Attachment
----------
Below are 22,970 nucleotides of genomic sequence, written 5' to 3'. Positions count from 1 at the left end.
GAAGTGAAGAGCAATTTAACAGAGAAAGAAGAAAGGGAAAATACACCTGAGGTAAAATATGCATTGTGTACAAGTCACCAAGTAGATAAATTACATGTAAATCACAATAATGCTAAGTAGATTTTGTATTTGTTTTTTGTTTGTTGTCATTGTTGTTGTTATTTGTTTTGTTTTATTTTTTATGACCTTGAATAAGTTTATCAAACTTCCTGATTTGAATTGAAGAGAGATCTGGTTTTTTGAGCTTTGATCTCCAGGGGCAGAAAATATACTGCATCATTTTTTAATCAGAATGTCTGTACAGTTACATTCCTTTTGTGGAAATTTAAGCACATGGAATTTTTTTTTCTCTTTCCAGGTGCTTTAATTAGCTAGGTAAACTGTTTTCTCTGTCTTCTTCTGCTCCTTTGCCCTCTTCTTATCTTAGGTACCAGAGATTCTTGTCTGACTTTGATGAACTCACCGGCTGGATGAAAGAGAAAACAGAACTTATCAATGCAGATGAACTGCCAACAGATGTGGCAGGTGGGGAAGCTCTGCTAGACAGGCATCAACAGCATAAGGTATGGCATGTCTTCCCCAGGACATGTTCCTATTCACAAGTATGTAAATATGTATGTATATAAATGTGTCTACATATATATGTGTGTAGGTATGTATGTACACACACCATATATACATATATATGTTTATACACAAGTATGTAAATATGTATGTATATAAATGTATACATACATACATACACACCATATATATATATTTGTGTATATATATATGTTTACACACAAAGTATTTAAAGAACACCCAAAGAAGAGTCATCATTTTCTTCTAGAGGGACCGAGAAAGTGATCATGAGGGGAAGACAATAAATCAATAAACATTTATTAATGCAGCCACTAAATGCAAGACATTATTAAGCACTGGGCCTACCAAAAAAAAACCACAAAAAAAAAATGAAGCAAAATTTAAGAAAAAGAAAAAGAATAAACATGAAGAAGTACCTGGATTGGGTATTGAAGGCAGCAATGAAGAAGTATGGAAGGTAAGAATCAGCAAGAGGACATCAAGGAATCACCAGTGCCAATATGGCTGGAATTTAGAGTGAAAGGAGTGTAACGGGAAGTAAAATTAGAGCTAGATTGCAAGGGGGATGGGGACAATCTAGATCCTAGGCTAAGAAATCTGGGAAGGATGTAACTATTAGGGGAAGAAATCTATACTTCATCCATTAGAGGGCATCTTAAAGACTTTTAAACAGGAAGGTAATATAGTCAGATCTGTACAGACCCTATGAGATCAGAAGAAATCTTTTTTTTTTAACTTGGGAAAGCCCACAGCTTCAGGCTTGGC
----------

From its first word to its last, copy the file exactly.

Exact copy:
Below are 22,970 nucleotides of genomic sequence, written 5' to 3'. Positions count from 1 at the left end.
GAAGTGAAGAGCAATTTAACAGAGAAAGAAGAAAGGGAAAATACACCTGAGGTAAAATATGCATTGTGTACAAGTCACCAAGTAGATAAATTACATGTAAATCACAATAATGCTAAGTAGATTTTGTATTTGTTTTTTGTTTGTTGTCATTGTTGTTGTTATTTGTTTTGTTTTATTTTTTATGACCTTGAATAAGTTTATCAAACTTCCTGATTTGAATTGAAGAGAGATCTGGTTTTTTGAGCTTTGATCTCCAGGGGCAGAAAATATACTGCATCATTTTTTAATCAGAATGTCTGTACAGTTACATTCCTTTTGTGGAAATTTAAGCACATGGAATTTTTTTTTCTCTTTCCAGGTGCTTTAATTAGCTAGGTAAACTGTTTTCTCTGTCTTCTTCTGCTCCTTTGCCCTCTTCTTATCTTAGGTACCAGAGATTCTTGTCTGACTTTGATGAACTCACCGGCTGGATGAAAGAGAAAACAGAACTTATCAATGCAGATGAACTGCCAACAGATGTGGCAGGTGGGGAAGCTCTGCTAGACAGGCATCAACAGCATAAGGTATGGCATGTCTTCCCCAGGACATGTTCCTATTCACAAGTATGTAAATATGTATGTATATAAATGTGTCTACATATATATGTGTGTAGGTATGTATGTACACACACCATATATACATATATATGTTTATACACAAGTATGTAAATATGTATGTATATAAATGTATACATACATACATACACACCATATATATATATTTGTGTATATATATATGTTTACACACAAAGTATTTAAAGAACACCCAAAGAAGAGTCATCATTTTCTTCTAGAGGGACCGAGAAAGTGATCATGAGGGGAAGACAATAAATCAATAAACATTTATTAATGCAGCCACTAAATGCAAGACATTATTAAGCACTGGGCCTACCAAAAAAAAACCACAAAAAAAAAATGAAGCAAAATTTAAGAAAAAGAAAAAGAATAAACATGAAGAAGTACCTGGATTGGGTATTGAAGGCAGCAATGAAGAAGTATGGAAGGTAAGAATCAGCAAGAGGACATCAAGGAATCACCAGTGCCAATATGGCTGGAATTTAGAGTGAAAGGAGTGTAACGGGAAGTAAAATTAGAGCTAGATTGCAAGGGGGATGGGGACAATCTAGATCCTAGGCTAAGAAATCTGGGAAGGATGTAACTATTAGGGGAAGAAATCTATACTTCATCCATTAGAGGGCATCTTAAAGACTTTTAAACAGGAAGGTAATATAGTCAGATCTGTACAGACCCTATGAGATCAGAAGAAATCTTTTTTTTTTAACTTGGGAAAGCCCACAGCTTCAGGCTTGGC